This movie will have a place in my heart and an impact on my soul forever and ever.
I tend to forget about “Lady in the Water,” shoved in the back of my bookshelf collecting dust. I tell myself that I need to watch something light and fluffy, and choose something else. But about once a year something prompts me to pull out this DVD and share with a friend. This happened again last night.
It becomes more powerful and beautiful with each viewing.
Although it has a relatively simple style and presentation, the very starkness of the telling sets up the story exquisitely.
Artistically, the film is amazing. The music is perfect; I barely noticed the first few times because it fits so well into the story, but it is gorgeous in its own right as well. The acting is – for the most part – well done: Bryce Dallas Howard is ethereal, and Paul Giamatti stole my heart. Every shot is composed with purpose as part of the whole tale. Camera angles bring out a dull but gritty sense of reality.
This realism is particularly poignant because the cast of characters are at such extremes of reality that would be caricatures in any other treatment. But here they have a steady pulse and presence; not necessarily jumping out at the viewer, but remaining part of the overarching experience of humanity. Within one apartment complex there is the man who exercise only one side of his body, the silent bookish observer, the woman who takes in animals and attracts butterflies, the group of long-haired smokers who occasionally discuss serious things, and the spectacled film critic who understands stories.
The last one has a delightful place and commentary within and on this movie as a Story.
And finally, the Water Nymph (or “Narf”) named Story. And the weary, plodding apartment caretaker.
It is a story about Stories. The nature, purpose, and hope of stories. So it is a story about Hope. And it manages to convincingly, beautifully, soul-shakingly affirm that every human being has a Purpose.
Even the man who worked out one side of his body until there is a four-inch difference between the size of his biceps. He has a reason and place in Life.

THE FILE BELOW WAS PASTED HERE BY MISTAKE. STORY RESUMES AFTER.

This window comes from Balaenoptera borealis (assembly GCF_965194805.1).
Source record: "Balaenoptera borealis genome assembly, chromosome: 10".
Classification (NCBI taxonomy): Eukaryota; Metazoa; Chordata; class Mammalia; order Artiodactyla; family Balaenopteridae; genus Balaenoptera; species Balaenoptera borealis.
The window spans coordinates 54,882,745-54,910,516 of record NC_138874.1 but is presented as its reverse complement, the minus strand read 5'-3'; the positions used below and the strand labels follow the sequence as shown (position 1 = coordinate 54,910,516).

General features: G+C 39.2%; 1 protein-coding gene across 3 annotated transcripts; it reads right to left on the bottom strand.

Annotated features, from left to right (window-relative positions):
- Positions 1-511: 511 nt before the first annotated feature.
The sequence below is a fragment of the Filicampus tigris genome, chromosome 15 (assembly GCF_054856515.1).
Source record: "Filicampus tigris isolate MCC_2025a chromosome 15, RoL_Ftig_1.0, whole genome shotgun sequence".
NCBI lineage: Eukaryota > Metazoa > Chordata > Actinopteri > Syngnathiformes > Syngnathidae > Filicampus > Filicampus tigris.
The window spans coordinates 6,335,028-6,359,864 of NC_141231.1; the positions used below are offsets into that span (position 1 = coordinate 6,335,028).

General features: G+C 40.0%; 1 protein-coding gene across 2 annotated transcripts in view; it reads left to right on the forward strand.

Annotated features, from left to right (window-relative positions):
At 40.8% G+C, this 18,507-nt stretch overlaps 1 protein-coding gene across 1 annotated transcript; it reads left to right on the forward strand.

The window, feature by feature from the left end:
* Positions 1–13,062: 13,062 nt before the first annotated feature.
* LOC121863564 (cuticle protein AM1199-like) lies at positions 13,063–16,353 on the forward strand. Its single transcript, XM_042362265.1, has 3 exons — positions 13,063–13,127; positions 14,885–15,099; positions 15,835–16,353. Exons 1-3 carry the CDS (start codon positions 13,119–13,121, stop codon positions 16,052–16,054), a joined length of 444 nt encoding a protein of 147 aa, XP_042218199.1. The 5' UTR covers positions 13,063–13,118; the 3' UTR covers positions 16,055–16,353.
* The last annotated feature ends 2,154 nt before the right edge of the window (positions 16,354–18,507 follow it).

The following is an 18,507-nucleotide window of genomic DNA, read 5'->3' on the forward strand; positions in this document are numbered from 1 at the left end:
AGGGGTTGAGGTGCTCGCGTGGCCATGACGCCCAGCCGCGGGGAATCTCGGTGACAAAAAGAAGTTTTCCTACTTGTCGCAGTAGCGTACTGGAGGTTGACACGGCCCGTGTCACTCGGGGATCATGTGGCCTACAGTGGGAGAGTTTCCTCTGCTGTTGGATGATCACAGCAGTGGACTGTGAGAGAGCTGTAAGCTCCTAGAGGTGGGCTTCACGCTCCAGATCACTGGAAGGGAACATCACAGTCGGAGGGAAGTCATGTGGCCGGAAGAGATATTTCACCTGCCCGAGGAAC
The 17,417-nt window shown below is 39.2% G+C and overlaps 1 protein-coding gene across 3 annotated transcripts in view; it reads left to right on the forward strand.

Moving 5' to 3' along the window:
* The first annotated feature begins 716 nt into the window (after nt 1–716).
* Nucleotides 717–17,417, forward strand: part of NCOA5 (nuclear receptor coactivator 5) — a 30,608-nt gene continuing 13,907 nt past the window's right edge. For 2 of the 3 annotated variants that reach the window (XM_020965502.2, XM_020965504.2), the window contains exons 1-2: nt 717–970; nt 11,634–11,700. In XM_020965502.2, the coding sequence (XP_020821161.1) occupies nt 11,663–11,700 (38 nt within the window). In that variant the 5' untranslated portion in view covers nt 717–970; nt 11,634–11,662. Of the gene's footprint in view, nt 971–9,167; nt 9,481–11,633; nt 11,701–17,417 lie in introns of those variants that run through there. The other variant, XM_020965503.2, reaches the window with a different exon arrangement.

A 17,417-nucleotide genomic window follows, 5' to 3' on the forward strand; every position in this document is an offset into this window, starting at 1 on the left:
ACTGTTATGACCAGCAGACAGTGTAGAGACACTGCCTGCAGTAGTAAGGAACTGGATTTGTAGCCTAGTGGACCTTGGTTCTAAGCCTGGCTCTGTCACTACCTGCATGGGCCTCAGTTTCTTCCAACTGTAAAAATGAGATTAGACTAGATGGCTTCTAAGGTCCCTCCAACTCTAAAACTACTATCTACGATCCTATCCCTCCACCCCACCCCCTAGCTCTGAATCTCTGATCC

The man who was hurt so horribly that he tried to give up hope, finds that he is still “so full of Hope that he awakens life in those around him”.
One of my favorite moments is when the sad bookish man asks our protagonist “Do you believe that man is worthy of being saved?” And our protagonist answers quietly and firmly, “Yes”.
This is not a “do we deserve to have Our Lord die on the Cross for our souls” question. It is a question of how men treat one another. In this society, the context that we have created for ourselves, does humanity have the right continue existing, continue hoping?
The director M. Night Shyamalan said that this movie is his “Bedtime Story for grown-ups.” It is a bedtime story, the fairy-tale of humanity that most grown-ups go to bed longing to believe. And it is wonderful. Half an hour in, I started to cry and I couldn’t stop. It was not a violent kind of weeping, but my eyes simply overflowed.
This movie – and most of Shyamalan’s work – has been viciously attacked by film critics. They do not seem to know how to handle the beautiful artistry but heavy-handed moralistic tones of his work. And there are flaws in his work, but right now I am buoyed up on “Lady in the Water” and could not tell you what they are.
Honestly, the viewer must be able to actively submit to the paradigms of the tale and allow the quiet moments to be overwhelming. This can be an impediment to accessing the movie, but I think that it is also a virtue and part what makes his work so poignant and powerful.
I was left wondering why I had not watched this movie since last year. Despite crying, I did not find it a sad movie. It left me with a quiet, gentle peace that settled into my bones like a cup of hot tea. It made me look around for a Narf of my own. And it gave me a momentary vision of how to view the world.
It gives me Wonder and Hope.